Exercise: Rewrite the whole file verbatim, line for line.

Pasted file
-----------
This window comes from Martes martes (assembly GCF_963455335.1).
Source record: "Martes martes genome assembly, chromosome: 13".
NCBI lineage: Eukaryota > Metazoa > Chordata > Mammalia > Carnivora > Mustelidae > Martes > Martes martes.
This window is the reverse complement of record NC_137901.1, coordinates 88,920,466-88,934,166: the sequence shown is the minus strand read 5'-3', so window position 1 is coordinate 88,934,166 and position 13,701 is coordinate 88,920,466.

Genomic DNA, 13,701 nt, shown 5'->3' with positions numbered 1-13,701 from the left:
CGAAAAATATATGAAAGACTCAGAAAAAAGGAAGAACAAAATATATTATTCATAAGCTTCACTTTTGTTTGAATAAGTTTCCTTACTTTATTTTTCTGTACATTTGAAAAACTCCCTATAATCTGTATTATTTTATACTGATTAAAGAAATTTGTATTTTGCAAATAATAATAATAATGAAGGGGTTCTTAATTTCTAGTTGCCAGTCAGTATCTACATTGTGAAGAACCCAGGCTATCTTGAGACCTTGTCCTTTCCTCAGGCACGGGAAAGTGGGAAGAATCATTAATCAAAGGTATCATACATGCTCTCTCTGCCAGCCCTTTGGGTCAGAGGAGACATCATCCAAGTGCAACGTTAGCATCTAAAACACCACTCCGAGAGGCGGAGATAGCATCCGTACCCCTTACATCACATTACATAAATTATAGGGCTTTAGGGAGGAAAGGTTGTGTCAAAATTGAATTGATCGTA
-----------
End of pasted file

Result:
This window comes from Martes martes (assembly GCF_963455335.1).
Source record: "Martes martes genome assembly, chromosome: 13".
NCBI lineage: Eukaryota > Metazoa > Chordata > Mammalia > Carnivora > Mustelidae > Martes > Martes martes.
This window is the reverse complement of record NC_137901.1, coordinates 88,920,466-88,934,166: the sequence shown is the minus strand read 5'-3', so window position 1 is coordinate 88,934,166 and position 13,701 is coordinate 88,920,466.

Genomic DNA, 13,701 nt, shown 5'->3' with positions numbered 1-13,701 from the left:
CGAAAAATATATGAAAGACTCAGAAAAAAGGAAGAACAAAATATATTATTCATAAGCTTCACTTTTGTTTGAATAAGTTTCCTTACTTTATTTTTCTGTACATTTGAAAAACTCCCTATAATCTGTATTATTTTATACTGATTAAAGAAATTTGTATTTTGCAAATAATAATAATAATGAAGGGGTTCTTAATTTCTAGTTGCCAGTCAGTATCTACATTGTGAAGAACCCAGGCTATCTTGAGACCTTGTCCTTTCCTCAGGCACGGGAAAGTGGGAAGAATCATTAATCAAAGGTATCATACATGCTCTCTCTGCCAGCCCTTTGGGTCAGAGGAGACATCATCCAAGTGCAACGTTAGCATCTAAAACACCACTCCGAGAGGCGGAGATAGCATCCGTACCCCTTACATCACATTACATAAATTATAGGGCTTTAGGGAGGAAAGGTTGTGTCAAAATTGAATTGATCGTA